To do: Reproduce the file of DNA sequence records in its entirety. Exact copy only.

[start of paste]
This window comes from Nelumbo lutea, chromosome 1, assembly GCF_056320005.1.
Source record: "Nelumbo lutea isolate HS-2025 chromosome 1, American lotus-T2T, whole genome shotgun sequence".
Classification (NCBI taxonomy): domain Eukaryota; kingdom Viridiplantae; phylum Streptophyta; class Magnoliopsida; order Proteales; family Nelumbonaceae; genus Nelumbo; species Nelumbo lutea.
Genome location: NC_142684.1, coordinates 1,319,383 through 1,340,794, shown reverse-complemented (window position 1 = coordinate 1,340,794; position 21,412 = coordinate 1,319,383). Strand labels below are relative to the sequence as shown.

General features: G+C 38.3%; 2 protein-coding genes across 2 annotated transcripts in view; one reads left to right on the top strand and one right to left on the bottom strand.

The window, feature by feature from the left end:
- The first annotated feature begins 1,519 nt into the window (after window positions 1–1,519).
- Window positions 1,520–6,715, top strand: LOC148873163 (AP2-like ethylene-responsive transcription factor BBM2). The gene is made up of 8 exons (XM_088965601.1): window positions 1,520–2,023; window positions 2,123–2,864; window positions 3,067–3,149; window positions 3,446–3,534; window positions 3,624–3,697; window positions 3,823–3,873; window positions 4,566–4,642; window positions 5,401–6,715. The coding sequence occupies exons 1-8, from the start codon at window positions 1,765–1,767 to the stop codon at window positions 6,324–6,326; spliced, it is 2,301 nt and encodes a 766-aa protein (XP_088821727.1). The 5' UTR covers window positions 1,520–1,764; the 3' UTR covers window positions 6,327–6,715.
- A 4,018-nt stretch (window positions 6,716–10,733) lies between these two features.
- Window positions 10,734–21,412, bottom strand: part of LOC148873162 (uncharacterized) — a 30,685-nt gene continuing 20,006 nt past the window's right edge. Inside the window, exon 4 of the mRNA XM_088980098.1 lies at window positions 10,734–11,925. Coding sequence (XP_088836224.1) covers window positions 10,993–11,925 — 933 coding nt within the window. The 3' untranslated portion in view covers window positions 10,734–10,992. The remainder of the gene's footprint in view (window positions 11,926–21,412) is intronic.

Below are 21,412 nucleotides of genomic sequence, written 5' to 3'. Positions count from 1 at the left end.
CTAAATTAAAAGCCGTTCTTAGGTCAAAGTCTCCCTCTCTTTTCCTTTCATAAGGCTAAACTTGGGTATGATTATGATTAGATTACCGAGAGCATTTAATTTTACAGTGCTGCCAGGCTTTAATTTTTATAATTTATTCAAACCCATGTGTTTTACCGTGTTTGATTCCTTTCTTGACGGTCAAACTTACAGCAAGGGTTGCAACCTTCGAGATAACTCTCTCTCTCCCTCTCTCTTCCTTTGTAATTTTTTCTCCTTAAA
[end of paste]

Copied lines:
This window comes from Nelumbo lutea, chromosome 1, assembly GCF_056320005.1.
Source record: "Nelumbo lutea isolate HS-2025 chromosome 1, American lotus-T2T, whole genome shotgun sequence".
Classification (NCBI taxonomy): domain Eukaryota; kingdom Viridiplantae; phylum Streptophyta; class Magnoliopsida; order Proteales; family Nelumbonaceae; genus Nelumbo; species Nelumbo lutea.
Genome location: NC_142684.1, coordinates 1,319,383 through 1,340,794, shown reverse-complemented (window position 1 = coordinate 1,340,794; position 21,412 = coordinate 1,319,383). Strand labels below are relative to the sequence as shown.

General features: G+C 38.3%; 2 protein-coding genes across 2 annotated transcripts in view; one reads left to right on the top strand and one right to left on the bottom strand.

The window, feature by feature from the left end:
- The first annotated feature begins 1,519 nt into the window (after window positions 1–1,519).
- Window positions 1,520–6,715, top strand: LOC148873163 (AP2-like ethylene-responsive transcription factor BBM2). The gene is made up of 8 exons (XM_088965601.1): window positions 1,520–2,023; window positions 2,123–2,864; window positions 3,067–3,149; window positions 3,446–3,534; window positions 3,624–3,697; window positions 3,823–3,873; window positions 4,566–4,642; window positions 5,401–6,715. The coding sequence occupies exons 1-8, from the start codon at window positions 1,765–1,767 to the stop codon at window positions 6,324–6,326; spliced, it is 2,301 nt and encodes a 766-aa protein (XP_088821727.1). The 5' UTR covers window positions 1,520–1,764; the 3' UTR covers window positions 6,327–6,715.
- A 4,018-nt stretch (window positions 6,716–10,733) lies between these two features.
- Window positions 10,734–21,412, bottom strand: part of LOC148873162 (uncharacterized) — a 30,685-nt gene continuing 20,006 nt past the window's right edge. Inside the window, exon 4 of the mRNA XM_088980098.1 lies at window positions 10,734–11,925. Coding sequence (XP_088836224.1) covers window positions 10,993–11,925 — 933 coding nt within the window. The 3' untranslated portion in view covers window positions 10,734–10,992. The remainder of the gene's footprint in view (window positions 11,926–21,412) is intronic.

Below are 21,412 nucleotides of genomic sequence, written 5' to 3'. Positions count from 1 at the left end.
CTAAATTAAAAGCCGTTCTTAGGTCAAAGTCTCCCTCTCTTTTCCTTTCATAAGGCTAAACTTGGGTATGATTATGATTAGATTACCGAGAGCATTTAATTTTACAGTGCTGCCAGGCTTTAATTTTTATAATTTATTCAAACCCATGTGTTTTACCGTGTTTGATTCCTTTCTTGACGGTCAAACTTACAGCAAGGGTTGCAACCTTCGAGATAACTCTCTCTCTCCCTCTCTCTTCCTTTGTAATTTTTTCTCCTTAAA